Leaders in Edtech Honored with Prestigious ISTE Awards
WASHINGTON, D.C. – May 15, 2018 – The International Society for Technology in Education (ISTE) has selected its 2018 award winners, including educators who work to increase access to computer science for all students, use technology with young children and lead districtwide innovation, to name a few. Each year, ISTE honors individuals who are leading the way in accelerating the use of technology to solve tough problems in education and inspire innovation. These winners represent a who’s who in the edtech world and will be honored at ISTE’s Conference & Expo in Chicago, June 24-27.
“The 2018 award honorees represent what can be accomplished by using technology to bring new opportunities to students,” said ISTE CEO Richard Culatta. “We look forward to learning from these exemplary educators as they share their stories and accomplishments in Chicago.”
The 2018 ISTE award winners are:
Award for Outstanding Leadership: Jennifer L. Parker, Ed.D., instructional technology/data and improvement consultant, Macomb Intermediate School District, Clinton Township, Michigan
Jennifer L. Parker, Ed.D., received this honor, which goes to a leader outside the classroom, in recognition of her commitment to ensuring that technology has a positive impact in schools. She is driven to make a difference for teachers and students by providing best-in-class instructional supports to ensure effective, efficient and memorable uses of technology. Most recently, Parker has been active in the Michigan adoption of the ISTE Student Standards (Michigan Integrated Technology Competencies). In addition, Parker is one of the original creators of the 21things Project and continues to serve as a creator and developer on the Project Team. The 21things Project was developed as a series of websites for free and open resources for professional development about technology integration in the classroom. The 21things Project holds two ISTE Seals of Alignment. Parker provides leadership, instruction and support for the effective use of technology to assist and inform instruction for the 130,000 students and more than 10,000 staff in Macomb County. Additionally, she serves on a variety of regional and state teams, organizations and committees through which she provides advice and support statewide.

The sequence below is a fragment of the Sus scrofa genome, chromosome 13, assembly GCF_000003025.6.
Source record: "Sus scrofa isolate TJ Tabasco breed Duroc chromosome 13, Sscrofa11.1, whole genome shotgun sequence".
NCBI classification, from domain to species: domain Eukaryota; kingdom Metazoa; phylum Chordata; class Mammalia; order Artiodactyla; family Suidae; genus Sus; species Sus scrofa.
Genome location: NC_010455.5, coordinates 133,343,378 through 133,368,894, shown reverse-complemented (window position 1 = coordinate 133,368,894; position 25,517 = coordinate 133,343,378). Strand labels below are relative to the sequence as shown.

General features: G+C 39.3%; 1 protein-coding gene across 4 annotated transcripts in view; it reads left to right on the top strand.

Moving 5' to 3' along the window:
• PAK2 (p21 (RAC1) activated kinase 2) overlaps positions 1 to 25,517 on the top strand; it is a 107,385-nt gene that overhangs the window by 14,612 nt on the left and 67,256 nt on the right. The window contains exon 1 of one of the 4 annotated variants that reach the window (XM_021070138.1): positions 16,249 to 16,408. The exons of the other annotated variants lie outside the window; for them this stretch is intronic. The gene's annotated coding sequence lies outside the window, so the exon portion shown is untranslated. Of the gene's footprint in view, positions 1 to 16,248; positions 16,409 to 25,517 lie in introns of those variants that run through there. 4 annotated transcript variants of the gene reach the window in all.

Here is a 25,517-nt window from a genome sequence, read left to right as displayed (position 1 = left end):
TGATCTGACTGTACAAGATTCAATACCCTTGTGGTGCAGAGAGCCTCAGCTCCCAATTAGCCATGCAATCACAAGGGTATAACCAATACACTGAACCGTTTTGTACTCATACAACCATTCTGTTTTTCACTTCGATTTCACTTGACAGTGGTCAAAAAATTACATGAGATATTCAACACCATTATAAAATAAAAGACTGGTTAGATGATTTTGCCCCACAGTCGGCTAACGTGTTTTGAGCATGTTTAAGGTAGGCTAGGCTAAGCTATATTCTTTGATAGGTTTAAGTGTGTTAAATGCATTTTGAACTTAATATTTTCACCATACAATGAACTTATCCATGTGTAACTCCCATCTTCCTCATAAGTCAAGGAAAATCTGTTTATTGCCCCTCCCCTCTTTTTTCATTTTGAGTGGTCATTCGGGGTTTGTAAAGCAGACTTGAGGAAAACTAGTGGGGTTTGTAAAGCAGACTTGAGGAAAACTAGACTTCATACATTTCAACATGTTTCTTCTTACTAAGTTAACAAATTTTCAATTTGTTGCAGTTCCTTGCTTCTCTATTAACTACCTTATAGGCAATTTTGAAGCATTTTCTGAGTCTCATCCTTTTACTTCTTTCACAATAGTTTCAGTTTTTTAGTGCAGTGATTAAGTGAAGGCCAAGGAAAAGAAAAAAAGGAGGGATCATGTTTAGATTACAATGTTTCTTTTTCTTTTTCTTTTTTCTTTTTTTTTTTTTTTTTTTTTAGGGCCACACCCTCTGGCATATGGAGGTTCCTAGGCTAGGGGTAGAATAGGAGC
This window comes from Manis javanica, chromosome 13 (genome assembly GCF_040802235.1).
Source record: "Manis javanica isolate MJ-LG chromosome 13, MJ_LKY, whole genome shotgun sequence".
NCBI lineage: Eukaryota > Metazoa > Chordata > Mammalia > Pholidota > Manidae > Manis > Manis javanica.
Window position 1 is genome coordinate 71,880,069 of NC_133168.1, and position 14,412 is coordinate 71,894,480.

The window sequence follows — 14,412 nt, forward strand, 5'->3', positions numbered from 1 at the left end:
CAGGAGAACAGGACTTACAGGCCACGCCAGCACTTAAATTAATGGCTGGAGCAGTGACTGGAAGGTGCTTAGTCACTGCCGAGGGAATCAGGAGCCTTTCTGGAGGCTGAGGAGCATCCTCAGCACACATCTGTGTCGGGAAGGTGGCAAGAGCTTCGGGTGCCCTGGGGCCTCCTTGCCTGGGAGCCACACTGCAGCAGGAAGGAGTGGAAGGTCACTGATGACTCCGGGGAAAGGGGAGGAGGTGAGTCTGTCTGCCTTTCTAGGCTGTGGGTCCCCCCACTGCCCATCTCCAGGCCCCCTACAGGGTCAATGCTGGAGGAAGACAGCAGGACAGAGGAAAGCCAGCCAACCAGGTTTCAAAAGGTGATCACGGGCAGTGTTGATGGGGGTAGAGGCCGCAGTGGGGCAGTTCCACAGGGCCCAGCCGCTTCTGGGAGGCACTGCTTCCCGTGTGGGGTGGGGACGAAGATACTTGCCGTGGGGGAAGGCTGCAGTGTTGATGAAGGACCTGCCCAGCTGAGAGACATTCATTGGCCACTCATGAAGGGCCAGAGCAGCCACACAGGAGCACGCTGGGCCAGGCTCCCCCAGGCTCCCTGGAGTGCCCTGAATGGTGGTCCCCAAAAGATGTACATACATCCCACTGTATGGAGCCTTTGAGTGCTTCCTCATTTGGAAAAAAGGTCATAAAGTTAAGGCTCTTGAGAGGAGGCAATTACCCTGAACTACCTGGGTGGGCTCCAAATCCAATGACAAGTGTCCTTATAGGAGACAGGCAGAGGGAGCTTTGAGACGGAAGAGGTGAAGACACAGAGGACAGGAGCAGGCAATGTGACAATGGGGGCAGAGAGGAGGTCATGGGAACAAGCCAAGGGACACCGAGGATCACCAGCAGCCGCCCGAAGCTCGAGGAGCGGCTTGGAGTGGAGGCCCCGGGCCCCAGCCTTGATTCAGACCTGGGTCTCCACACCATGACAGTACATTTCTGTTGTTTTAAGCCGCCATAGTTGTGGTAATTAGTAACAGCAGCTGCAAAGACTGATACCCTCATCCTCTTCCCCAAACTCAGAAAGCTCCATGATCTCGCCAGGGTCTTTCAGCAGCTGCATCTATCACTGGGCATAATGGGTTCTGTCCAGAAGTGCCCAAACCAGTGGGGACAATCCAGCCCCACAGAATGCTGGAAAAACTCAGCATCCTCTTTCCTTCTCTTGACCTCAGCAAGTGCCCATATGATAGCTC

Award for Outstanding Teacher: Leon Tynes Jr., technology instructor, Engineering and Science University Magnet School, New Haven, Connecticut
Leon Tynes Jr. received this award due in part to his commitment and dedication to his students, but also for his innovative teaching approach. Tynes’ teaching methodology ensures that his students are engaged and working hard. Tynes often stays after school to provide his students additional support and maximizes his professional development opportunities over the summer to enhance his own knowledge. Tynes understands the value of collaborating with his colleagues and often helps them incorporate technology into their lessons. Tynes has also received other honors including: 2017 Teachers for Global Classrooms/IREX Fellowship (Morocco), 2017 Grosvenor Teacher Fellowship (Galapagos), 2017 ISTE Technology in Action award, the 2016 Henry Ford Teacher Innovator Award and the 2016 PBS Digital Innovator award.